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St. Louis County Council Still At A Standstill As Flood Of Public Comments Continues

St. Lous County Executive Sam Page spoke about the coronavirus outbreak on the Politically Speaking podcast on Wednesday, March 25, 2020
File photo / Bill Greenblatt
Some council members want to limit St. Louis County Executive Sam Page's emergency order authority through a pandemic.

Updated Oct. 16 with a recess until next week

The St. Louis County Council reconvened at 2 p.m. Friday to continue listening to public comments submitted from its meeting Tuesday. Comments were read until roughly 5 p.m.

The council then recessed for the weekend until 1 p.m. Monday, at which point the reading of comments will continue.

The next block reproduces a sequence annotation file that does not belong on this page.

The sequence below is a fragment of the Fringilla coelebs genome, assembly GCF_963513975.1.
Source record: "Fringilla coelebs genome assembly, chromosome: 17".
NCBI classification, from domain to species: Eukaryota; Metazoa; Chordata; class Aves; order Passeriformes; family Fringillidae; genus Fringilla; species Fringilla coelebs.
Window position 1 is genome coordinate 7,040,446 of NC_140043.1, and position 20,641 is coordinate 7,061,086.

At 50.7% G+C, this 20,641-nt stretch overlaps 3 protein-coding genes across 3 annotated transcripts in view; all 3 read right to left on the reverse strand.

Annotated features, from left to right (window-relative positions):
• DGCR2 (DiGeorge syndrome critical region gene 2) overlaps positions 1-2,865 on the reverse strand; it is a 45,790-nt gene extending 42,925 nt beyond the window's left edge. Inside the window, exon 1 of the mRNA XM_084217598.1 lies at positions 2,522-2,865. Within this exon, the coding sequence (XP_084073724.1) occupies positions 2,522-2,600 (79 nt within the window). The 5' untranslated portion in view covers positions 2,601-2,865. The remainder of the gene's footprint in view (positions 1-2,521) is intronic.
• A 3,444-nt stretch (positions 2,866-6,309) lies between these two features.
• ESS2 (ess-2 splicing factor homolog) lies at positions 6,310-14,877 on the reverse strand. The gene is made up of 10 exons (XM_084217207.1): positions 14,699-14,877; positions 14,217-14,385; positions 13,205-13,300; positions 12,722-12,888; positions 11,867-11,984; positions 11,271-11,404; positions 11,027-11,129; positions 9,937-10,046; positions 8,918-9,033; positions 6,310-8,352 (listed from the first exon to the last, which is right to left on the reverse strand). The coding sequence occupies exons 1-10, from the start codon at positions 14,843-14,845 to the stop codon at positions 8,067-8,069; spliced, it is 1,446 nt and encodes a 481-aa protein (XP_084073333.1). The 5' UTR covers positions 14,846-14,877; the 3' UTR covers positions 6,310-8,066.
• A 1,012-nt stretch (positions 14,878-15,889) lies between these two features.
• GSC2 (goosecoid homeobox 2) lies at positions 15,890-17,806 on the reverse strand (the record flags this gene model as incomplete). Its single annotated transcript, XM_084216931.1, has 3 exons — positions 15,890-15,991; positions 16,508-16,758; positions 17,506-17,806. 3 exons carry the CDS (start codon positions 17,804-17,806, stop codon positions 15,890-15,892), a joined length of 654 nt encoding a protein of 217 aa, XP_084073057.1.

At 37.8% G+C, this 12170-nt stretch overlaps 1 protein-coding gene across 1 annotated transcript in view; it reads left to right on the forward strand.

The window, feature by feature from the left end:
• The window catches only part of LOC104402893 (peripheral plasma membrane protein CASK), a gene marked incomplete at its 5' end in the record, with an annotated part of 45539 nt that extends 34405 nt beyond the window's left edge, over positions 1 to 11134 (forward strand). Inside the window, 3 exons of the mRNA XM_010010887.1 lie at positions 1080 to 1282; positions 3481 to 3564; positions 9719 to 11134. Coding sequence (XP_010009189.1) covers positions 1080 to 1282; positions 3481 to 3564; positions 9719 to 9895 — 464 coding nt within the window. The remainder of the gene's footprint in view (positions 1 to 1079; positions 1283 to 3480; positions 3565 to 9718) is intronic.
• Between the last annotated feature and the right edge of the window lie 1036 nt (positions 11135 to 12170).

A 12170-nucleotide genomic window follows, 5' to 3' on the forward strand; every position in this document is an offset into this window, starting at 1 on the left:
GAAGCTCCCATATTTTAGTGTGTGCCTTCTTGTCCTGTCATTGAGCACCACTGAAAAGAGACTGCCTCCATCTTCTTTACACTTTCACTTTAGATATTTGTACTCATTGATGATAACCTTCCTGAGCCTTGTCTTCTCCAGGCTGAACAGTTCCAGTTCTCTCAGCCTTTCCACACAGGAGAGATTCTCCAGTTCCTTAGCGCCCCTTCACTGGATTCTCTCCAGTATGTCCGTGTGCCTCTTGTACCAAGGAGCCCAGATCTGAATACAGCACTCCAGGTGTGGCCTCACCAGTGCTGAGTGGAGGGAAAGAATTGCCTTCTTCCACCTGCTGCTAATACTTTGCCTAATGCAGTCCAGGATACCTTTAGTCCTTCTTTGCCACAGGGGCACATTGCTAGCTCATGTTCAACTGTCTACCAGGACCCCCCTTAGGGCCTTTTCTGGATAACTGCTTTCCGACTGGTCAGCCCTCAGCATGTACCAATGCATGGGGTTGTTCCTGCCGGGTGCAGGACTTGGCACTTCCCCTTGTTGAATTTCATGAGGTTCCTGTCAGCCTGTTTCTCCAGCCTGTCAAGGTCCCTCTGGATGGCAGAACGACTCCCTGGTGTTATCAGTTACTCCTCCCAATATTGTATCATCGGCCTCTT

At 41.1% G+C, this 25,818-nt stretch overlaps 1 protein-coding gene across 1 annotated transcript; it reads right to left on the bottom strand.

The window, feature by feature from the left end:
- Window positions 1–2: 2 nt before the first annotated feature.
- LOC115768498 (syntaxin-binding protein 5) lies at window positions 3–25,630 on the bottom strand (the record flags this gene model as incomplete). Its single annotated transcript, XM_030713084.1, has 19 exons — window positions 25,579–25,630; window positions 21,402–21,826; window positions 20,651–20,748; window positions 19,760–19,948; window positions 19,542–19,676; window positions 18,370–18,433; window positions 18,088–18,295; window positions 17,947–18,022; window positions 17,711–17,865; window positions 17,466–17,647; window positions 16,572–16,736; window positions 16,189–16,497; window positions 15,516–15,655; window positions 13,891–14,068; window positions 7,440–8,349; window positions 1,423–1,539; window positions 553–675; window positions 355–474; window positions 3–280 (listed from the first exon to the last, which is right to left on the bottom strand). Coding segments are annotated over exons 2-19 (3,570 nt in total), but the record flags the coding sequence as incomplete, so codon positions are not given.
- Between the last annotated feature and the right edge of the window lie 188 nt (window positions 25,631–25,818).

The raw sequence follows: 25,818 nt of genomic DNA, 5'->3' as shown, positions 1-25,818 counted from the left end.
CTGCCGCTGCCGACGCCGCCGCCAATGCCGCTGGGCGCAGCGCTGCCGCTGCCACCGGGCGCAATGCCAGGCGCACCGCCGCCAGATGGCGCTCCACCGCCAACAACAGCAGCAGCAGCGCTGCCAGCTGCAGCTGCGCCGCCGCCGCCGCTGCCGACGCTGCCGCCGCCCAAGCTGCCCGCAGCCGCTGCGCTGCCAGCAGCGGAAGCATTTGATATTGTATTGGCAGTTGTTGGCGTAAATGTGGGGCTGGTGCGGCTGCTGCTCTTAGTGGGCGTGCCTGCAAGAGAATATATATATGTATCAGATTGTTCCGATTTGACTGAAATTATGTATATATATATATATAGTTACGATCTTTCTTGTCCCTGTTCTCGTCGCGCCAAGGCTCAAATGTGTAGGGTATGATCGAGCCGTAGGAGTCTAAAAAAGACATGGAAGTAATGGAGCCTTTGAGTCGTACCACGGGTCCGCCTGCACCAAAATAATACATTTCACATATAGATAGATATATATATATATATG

Updated Oct. 15 with another recess until Friday

The St. Louis County Council reconvened at 3 p.m. Thursday to continue listening to public comments submitted from its meeting Tuesday. Comments were read until roughly 4:30 p.m. before the council had to recess.

Chairwoman Lisa Clancy, Councilwoman Rita Heard Days and Councilman Ernie Trakas all had to leave the meeting for other commitments.

Councilman Mark Harder experienced significant technical difficulties with the virtual meeting, causing him to sometimes be cut out, and Councilman Tim Fitch was scheduled to leave at 5 p.m. Because council meetings cannot continue without at least four members present, Chairwoman Lisa Clancy declared a recess until 2 p.m. Friday, when point the reading of comments will continue.

Updated Oct. 14 with comments continuing